Resistance is a major cause of treatment failure in chemotherapeutic drugs. There are a few possible causes of resistance in cancer,
- First, is the presence of small pumps on the surface of cancer cells that actively move chemotherapy from inside the cell to the outside. Cancer cells produce high amounts of these pumps, known as p-glycoprotein, in order to protect themselves from chemotherapeutics.
- Another mechanism of resistance is gene amplification, a process in which multiple copies of a gene are produced by cancer cells. This overcomes the effect of drugs that reduce the expression of genes involved in replication. With more copies of the gene, the drug can not prevent all expression of the gene and therefore the cell can restore its proliferative ability.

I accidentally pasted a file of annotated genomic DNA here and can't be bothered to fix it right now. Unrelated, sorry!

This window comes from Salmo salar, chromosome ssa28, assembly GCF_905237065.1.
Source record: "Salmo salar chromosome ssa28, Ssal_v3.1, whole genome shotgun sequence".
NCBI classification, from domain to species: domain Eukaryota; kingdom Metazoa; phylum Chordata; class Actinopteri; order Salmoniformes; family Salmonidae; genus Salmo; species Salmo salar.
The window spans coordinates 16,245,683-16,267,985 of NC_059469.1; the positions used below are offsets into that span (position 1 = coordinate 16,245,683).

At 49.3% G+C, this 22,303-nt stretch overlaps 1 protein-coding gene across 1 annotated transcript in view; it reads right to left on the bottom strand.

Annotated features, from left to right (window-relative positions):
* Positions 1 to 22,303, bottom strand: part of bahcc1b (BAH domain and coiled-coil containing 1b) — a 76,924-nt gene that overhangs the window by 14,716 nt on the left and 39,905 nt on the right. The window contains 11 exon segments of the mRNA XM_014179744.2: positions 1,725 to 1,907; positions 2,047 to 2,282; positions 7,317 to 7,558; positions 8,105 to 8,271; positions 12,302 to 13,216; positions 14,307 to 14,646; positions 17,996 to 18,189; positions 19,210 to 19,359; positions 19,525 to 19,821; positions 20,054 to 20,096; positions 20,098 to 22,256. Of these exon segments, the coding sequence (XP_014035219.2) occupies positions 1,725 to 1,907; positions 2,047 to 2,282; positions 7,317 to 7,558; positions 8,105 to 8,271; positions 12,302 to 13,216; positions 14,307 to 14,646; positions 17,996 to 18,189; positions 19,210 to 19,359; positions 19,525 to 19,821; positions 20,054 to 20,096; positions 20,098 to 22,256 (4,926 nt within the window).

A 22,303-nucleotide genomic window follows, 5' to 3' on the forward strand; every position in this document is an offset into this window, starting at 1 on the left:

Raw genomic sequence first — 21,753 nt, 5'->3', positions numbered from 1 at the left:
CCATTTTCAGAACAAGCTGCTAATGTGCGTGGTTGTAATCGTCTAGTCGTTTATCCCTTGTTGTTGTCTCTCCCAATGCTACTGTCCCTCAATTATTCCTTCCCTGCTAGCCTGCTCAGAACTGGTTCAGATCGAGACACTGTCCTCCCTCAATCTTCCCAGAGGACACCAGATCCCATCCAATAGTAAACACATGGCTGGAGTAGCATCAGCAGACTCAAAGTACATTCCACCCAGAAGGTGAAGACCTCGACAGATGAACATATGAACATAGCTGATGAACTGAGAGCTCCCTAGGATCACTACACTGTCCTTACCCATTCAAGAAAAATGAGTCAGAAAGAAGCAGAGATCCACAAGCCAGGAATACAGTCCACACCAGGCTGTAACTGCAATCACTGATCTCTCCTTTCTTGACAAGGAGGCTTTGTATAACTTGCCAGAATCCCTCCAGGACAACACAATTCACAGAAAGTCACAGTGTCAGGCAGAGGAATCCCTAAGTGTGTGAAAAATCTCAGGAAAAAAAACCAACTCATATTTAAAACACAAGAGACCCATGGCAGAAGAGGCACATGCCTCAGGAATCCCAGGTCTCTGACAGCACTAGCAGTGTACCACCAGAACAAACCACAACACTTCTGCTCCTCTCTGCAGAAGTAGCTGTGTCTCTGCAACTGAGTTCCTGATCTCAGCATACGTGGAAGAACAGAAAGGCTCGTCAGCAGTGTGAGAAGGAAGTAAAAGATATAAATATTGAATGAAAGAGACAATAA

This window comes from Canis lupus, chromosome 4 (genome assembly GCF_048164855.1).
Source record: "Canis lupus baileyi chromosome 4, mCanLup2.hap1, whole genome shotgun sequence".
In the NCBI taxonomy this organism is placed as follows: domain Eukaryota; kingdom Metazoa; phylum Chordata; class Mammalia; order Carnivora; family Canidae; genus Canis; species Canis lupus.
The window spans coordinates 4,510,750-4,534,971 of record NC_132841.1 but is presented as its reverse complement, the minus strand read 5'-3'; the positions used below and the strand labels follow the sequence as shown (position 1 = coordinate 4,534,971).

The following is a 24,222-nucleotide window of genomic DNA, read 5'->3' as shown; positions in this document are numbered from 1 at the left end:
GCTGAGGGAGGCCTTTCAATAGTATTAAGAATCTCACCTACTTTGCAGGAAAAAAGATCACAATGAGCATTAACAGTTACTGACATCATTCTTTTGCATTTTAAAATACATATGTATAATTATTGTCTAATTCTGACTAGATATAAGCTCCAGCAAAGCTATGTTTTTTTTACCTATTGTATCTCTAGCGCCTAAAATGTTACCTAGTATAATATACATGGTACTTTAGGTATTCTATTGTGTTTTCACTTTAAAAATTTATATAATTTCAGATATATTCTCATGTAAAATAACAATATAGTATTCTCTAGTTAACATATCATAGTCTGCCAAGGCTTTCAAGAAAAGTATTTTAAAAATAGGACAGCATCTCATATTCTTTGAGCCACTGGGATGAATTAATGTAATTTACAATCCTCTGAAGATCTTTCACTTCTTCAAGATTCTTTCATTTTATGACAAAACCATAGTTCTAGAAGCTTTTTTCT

- Cancer cells can also cause defects in the cellular pathways of apoptosis (programmed cell death). As most chemotherapy drugs kill cancer cells in this manner, defective apoptosis allows survival of these cells, making them resistant.
- Many chemotherapy drugs also cause DNA damage, which can be repaired by enzymes in the cell that carry out DNA repair. Upregulation of these genes can overcome the DNA damage and prevent the induction of apoptosis.
- Mutations in genes that produce drug target proteins, such as tubulin, can occur which prevent the drugs from binding to the protein, leading to resistance to these types of drugs.